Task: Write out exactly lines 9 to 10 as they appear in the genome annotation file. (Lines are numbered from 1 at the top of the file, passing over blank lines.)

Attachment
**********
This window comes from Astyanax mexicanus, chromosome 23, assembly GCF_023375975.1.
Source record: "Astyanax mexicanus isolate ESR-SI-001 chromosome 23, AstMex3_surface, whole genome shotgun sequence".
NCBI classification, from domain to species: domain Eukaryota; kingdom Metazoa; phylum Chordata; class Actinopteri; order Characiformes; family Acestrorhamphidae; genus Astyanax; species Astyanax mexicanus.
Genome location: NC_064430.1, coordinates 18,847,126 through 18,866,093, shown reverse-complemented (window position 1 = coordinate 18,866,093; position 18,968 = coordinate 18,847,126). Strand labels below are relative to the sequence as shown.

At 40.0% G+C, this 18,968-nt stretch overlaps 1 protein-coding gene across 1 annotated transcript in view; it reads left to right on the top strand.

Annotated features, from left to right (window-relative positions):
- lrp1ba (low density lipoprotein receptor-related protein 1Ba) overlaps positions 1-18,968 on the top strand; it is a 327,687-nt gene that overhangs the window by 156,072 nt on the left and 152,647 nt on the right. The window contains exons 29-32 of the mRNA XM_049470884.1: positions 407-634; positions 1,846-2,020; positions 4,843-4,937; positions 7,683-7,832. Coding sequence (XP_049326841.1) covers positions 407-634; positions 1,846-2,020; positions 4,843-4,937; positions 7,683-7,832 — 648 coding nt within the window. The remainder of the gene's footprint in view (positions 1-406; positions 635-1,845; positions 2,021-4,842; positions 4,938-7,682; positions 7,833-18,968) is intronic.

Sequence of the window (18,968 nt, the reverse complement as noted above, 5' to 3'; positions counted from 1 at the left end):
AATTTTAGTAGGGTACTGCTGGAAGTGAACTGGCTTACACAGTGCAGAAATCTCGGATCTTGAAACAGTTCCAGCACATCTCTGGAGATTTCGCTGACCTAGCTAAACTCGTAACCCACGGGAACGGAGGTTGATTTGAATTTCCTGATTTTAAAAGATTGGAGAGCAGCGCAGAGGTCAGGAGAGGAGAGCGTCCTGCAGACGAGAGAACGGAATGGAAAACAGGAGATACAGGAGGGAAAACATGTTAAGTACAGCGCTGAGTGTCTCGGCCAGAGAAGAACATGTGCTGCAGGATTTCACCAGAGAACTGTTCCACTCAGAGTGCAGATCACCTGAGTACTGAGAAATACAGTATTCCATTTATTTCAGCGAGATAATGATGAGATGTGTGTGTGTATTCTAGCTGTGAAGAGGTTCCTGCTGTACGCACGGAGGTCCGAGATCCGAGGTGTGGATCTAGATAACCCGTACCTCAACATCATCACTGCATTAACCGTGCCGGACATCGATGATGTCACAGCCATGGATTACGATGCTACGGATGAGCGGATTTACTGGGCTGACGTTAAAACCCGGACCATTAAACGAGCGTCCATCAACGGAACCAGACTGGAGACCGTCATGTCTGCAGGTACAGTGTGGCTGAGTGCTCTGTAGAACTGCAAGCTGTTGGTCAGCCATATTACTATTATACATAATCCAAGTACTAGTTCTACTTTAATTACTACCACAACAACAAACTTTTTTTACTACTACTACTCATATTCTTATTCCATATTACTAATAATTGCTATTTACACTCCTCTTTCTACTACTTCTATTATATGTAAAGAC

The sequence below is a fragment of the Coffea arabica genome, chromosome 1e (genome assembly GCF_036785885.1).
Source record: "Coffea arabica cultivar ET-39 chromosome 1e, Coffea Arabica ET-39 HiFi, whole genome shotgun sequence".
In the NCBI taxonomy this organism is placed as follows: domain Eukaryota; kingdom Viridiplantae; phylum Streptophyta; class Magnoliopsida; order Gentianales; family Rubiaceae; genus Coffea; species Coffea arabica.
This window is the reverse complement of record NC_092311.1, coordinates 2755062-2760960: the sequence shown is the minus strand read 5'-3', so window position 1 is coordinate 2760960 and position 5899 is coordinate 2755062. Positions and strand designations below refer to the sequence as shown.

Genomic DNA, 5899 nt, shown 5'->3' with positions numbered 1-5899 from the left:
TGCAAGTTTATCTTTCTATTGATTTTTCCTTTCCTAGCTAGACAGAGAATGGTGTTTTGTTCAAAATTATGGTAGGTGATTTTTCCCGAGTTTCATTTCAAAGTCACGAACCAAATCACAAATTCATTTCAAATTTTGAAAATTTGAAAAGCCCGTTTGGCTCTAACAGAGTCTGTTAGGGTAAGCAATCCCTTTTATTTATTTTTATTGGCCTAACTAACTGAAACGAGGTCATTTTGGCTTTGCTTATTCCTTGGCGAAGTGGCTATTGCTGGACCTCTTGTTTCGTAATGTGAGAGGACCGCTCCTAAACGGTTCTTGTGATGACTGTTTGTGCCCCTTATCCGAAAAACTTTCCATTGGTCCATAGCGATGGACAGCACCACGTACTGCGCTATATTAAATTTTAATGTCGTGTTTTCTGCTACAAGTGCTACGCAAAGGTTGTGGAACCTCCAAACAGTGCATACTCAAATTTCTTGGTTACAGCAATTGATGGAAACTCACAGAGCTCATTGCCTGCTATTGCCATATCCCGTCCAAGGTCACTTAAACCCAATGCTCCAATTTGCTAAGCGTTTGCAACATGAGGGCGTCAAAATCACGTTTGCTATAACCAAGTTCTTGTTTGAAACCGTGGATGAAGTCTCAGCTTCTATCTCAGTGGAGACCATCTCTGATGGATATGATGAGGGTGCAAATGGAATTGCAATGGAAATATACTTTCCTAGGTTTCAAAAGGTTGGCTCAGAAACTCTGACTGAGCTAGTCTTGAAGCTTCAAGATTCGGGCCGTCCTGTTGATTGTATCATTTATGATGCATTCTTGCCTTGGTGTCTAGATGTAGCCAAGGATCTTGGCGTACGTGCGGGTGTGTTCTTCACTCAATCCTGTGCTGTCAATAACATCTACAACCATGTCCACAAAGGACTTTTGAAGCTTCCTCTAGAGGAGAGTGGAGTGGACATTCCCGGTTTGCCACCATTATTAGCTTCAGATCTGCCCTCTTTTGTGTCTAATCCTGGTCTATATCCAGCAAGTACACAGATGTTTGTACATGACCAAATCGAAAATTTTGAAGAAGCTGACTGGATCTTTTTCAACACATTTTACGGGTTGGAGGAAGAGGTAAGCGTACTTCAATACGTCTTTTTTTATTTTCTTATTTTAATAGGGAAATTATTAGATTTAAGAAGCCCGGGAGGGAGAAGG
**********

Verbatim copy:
AATTTTAGTAGGGTACTGCTGGAAGTGAACTGGCTTACACAGTGCAGAAATCTCGGATCTTGAAACAGTTCCAGCACATCTCTGGAGATTTCGCTGACCTAGCTAAACTCGTAACCCACGGGAACGGAGGTTGATTTGAATTTCCTGATTTTAAAAGATTGGAGAGCAGCGCAGAGGTCAGGAGAGGAGAGCGTCCTGCAGACGAGAGAACGGAATGGAAAACAGGAGATACAGGAGGGAAAACATGTTAAGTACAGCGCTGAGTGTCTCGGCCAGAGAAGAACATGTGCTGCAGGATTTCACCAGAGAACTGTTCCACTCAGAGTGCAGATCACCTGAGTACTGAGAAATACAGTATTCCATTTATTTCAGCGAGATAATGATGAGATGTGTGTGTGTATTCTAGCTGTGAAGAGGTTCCTGCTGTACGCACGGAGGTCCGAGATCCGAGGTGTGGATCTAGATAACCCGTACCTCAACATCATCACTGCATTAACCGTGCCGGACATCGATGATGTCACAGCCATGGATTACGATGCTACGGATGAGCGGATTTACTGGGCTGACGTTAAAACCCGGACCATTAAACGAGCGTCCATCAACGGAACCAGACTGGAGACCGTCATGTCTGCAGGTACAGTGTGGCTGAGTGCTCTGTAGAACTGCAAGCTGTTGGTCAGCCATATTACTATTATACATAATCCAAGTACTAGTTCTACTTTAATTACTACCACAACAACAAACTTTTTTTACTACTACTACTCATATTCTTATTCCATATTACTAATAATTGCTATTTACACTCCTCTTTCTACTACTTCTATTATATGTAAAGAC

The sequence below is a fragment of the Coffea arabica genome, chromosome 1e (genome assembly GCF_036785885.1).